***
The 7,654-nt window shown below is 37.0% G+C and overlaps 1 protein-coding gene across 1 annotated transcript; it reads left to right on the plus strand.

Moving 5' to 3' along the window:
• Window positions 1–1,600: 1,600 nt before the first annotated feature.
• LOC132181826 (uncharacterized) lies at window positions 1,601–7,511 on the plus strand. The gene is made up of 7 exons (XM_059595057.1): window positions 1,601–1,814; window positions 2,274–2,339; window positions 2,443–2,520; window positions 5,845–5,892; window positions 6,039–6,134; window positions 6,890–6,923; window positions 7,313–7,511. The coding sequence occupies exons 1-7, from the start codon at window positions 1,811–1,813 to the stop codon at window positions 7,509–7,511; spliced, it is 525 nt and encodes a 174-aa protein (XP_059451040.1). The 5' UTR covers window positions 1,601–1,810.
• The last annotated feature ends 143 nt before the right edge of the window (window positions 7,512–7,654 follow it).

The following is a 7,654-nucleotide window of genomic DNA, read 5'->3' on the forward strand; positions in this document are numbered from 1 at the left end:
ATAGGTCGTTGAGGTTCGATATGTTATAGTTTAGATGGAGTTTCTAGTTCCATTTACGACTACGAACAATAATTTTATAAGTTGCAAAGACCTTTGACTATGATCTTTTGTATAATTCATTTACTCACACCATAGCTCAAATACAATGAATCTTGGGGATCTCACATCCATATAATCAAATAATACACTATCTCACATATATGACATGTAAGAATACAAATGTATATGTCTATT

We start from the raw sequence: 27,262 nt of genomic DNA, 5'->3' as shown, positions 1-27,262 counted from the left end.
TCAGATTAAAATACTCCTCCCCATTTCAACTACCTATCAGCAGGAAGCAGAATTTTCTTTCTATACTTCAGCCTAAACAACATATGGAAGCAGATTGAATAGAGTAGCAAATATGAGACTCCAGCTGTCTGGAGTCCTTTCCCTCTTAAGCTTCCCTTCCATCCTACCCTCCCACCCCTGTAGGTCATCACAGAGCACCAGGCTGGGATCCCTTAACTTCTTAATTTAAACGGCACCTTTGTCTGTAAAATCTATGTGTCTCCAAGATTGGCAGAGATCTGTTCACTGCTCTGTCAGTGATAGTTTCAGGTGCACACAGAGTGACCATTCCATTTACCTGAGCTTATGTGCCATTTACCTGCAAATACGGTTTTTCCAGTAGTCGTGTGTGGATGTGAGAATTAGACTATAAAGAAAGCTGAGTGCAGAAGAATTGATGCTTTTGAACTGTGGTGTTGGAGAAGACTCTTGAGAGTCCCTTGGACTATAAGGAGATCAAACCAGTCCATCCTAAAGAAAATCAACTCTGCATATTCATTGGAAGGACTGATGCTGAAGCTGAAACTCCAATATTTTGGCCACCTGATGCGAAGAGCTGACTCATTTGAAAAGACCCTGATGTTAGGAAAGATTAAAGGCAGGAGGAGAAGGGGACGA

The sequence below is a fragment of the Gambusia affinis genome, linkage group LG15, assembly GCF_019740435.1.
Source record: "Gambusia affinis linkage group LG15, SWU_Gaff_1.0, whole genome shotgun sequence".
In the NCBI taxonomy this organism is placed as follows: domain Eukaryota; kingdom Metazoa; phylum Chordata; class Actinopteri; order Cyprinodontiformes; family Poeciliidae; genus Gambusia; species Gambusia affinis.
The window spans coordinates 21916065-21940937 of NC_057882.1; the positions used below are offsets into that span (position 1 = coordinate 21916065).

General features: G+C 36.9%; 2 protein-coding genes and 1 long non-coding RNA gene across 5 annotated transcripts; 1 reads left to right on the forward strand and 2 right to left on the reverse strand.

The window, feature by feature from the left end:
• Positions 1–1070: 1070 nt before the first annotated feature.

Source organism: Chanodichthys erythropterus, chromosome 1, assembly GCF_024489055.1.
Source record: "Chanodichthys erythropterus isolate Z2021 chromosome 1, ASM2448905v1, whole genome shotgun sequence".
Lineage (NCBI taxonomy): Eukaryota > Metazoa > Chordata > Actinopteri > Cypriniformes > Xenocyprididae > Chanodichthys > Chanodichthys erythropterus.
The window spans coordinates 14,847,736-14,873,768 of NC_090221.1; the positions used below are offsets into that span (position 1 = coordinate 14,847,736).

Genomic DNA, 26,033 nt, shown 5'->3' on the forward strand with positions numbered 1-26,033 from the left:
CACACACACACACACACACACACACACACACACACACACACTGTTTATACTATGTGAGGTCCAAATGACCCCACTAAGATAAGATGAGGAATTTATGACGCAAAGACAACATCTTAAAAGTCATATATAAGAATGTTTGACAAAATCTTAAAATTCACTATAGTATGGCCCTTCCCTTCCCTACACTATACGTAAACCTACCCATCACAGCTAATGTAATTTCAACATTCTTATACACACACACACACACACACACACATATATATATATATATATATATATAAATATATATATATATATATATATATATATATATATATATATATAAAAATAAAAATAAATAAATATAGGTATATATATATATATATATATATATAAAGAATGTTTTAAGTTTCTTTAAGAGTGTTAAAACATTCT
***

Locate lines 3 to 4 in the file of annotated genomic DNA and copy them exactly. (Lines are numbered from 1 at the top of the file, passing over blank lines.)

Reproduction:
• Window positions 1–1,600: 1,600 nt before the first annotated feature.
• LOC132181826 (uncharacterized) lies at window positions 1,601–7,511 on the plus strand. The gene is made up of 7 exons (XM_059595057.1): window positions 1,601–1,814; window positions 2,274–2,339; window positions 2,443–2,520; window positions 5,845–5,892; window positions 6,039–6,134; window positions 6,890–6,923; window positions 7,313–7,511. The coding sequence occupies exons 1-7, from the start codon at window positions 1,811–1,813 to the stop codon at window positions 7,509–7,511; spliced, it is 525 nt and encodes a 174-aa protein (XP_059451040.1). The 5' UTR covers window positions 1,601–1,810.